Given my darker sensibilities and vocal disapproval of their sanitisation of older fairytales, people are often surprised to hear me talk fervently about what I deem Disney’s golden era: 1989-1994, a period of resurgence that encompassed the releases of The Little Mermaid, Beauty and the Beast, Aladdin and The Lion King. I was excited to discover the recently announced Waking Sleeping Beauty, a documentary covering specifically the development of these four films and the team that turned around the company’s ailing animation fortunes. It will also be interesting to see how they handle Tim Burton’s presence since by all accounts he felt largely stifled as an animator at Disney, but began developing a little project called The Nightmare Before Christmas. Meanwhile Multiplex’s suggested sequel would not be inaccurate.
3D cinema has obviously taken the big screen by storm and last month’s CES 2010 suggests TV and camera manufacturers are hoping to push the same tech into consumers hands too. But I discovered that last year YouTube started experimenting with supporting indie 3D video. They noticed that several users were uploading 3D video but the problem was that unless the user has the corresponding coloured glasses, they were out of luck. Instead stereoscopic videos with the “YT3D” tag will allow users to select the glasses they have (including polarised if they have one of the few screens supporting it) and YouTube will present the video accordingly. Testing it out with some travel footage and the digital animation PANGEA trailer in HD on the living room TV was rather astounding. The downside is, of course, that most glasses will still destroy colour in these videos. At least until polarised screens become prevalent, this tech isn’t going to become more than a gimmick in the home environment.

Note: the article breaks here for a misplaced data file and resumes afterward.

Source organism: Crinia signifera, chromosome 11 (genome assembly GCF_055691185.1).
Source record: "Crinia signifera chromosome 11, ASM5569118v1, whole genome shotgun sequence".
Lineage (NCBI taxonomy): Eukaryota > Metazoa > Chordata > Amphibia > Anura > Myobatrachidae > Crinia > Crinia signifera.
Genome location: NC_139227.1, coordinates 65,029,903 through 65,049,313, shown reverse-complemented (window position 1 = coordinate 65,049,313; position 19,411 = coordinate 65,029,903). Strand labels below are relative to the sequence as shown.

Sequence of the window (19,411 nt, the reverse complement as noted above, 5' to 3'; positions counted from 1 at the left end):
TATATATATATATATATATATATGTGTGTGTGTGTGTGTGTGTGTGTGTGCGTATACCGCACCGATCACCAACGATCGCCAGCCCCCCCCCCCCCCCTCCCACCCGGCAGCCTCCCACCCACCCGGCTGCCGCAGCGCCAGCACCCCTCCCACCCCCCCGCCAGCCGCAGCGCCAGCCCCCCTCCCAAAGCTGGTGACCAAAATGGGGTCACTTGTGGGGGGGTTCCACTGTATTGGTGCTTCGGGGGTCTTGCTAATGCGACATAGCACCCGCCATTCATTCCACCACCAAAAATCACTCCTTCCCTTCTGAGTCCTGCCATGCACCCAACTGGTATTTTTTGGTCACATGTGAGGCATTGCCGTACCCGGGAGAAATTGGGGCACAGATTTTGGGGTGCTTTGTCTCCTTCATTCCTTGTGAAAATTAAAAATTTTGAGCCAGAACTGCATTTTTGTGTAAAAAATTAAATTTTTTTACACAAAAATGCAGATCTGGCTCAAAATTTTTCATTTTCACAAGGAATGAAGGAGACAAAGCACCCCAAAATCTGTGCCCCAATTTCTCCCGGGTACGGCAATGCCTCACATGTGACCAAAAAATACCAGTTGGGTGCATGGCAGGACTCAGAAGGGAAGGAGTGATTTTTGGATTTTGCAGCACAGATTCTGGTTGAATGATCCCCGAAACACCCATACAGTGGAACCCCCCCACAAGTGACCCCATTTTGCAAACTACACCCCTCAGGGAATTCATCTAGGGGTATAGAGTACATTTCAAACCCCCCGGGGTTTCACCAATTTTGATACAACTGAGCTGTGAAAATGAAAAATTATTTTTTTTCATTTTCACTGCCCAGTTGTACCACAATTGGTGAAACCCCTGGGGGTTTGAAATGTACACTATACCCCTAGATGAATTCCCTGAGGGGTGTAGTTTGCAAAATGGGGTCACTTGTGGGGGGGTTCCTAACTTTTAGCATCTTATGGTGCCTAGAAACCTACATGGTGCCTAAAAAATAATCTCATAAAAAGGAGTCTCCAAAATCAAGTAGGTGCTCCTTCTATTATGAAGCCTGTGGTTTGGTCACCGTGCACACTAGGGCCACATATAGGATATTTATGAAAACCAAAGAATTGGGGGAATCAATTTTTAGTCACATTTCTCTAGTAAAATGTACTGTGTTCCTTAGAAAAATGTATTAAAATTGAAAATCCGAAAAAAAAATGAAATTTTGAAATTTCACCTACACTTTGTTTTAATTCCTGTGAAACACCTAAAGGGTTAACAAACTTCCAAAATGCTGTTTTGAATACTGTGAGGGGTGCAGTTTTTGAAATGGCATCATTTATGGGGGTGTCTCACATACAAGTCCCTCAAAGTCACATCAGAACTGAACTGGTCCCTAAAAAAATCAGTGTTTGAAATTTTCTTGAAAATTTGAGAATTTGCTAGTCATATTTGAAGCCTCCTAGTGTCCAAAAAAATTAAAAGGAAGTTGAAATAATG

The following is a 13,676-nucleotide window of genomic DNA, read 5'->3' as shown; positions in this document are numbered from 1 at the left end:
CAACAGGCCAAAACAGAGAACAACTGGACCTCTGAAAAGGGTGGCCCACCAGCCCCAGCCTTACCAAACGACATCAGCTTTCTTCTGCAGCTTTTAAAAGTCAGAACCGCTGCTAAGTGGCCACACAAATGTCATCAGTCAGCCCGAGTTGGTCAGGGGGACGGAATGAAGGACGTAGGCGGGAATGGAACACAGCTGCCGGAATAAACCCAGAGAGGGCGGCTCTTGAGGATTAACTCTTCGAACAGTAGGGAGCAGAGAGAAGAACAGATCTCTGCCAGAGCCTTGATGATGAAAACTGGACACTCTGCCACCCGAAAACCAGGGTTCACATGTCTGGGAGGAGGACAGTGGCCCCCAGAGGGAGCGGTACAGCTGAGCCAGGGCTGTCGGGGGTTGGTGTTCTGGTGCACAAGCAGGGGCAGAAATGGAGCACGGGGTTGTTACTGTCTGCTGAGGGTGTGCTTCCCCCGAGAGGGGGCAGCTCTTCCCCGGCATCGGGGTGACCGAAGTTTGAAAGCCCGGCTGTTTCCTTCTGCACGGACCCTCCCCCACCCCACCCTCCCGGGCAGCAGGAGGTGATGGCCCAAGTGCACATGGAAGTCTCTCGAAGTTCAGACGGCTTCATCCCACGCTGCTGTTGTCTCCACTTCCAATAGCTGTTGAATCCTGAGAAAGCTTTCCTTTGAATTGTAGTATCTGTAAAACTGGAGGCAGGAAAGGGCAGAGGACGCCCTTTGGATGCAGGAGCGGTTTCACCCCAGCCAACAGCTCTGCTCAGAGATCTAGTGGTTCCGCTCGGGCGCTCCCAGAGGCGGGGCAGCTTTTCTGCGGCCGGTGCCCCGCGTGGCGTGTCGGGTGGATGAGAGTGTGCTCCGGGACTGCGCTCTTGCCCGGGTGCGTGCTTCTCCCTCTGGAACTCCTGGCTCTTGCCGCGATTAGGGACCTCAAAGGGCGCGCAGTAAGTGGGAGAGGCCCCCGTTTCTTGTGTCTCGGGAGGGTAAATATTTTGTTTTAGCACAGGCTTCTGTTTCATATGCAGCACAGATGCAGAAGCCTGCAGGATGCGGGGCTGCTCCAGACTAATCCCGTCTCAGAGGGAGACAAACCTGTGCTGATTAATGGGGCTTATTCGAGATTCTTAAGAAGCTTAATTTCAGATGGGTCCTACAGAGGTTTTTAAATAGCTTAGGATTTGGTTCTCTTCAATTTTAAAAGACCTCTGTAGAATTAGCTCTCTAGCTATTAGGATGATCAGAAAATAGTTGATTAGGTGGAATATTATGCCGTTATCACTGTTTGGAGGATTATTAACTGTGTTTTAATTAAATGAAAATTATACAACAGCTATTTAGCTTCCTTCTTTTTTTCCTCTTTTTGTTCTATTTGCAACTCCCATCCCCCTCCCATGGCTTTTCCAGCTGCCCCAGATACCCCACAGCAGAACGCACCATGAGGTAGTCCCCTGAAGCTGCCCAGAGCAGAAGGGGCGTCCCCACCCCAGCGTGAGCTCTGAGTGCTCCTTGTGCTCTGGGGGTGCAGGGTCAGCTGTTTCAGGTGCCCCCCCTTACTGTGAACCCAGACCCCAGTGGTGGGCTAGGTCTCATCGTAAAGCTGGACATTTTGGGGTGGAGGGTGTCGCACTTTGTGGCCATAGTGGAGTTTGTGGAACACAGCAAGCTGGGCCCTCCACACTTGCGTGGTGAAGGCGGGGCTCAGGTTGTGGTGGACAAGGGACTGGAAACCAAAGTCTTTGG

And finally, crucial tips on how to tie your shoelaces: balanced knots and the speedy Ian knot. Seriously.
22 February 2010 at 7:58 pm
The pillars of Disney. CGI has undoubtedly brought children’s films a long way, but with it you lose the childish immaturity and what now seems animated amateurism that made the likes of Aladdin.
23 February 2010 at 10:19 am
I agree. I’m pleased to see that The Princess and The Frog seems to have been well received by both critics and cinema-goers. Disney deserves to be rewarded for a strong return to traditional hand-drawn animation.
I think Disney was of the opinion that their last string have been comparative failures due to people’s preference for CGI, not because the films themselves were a lacking. Hopefully this will prove otherwise, although, like stop-motion, it may now be a dying art.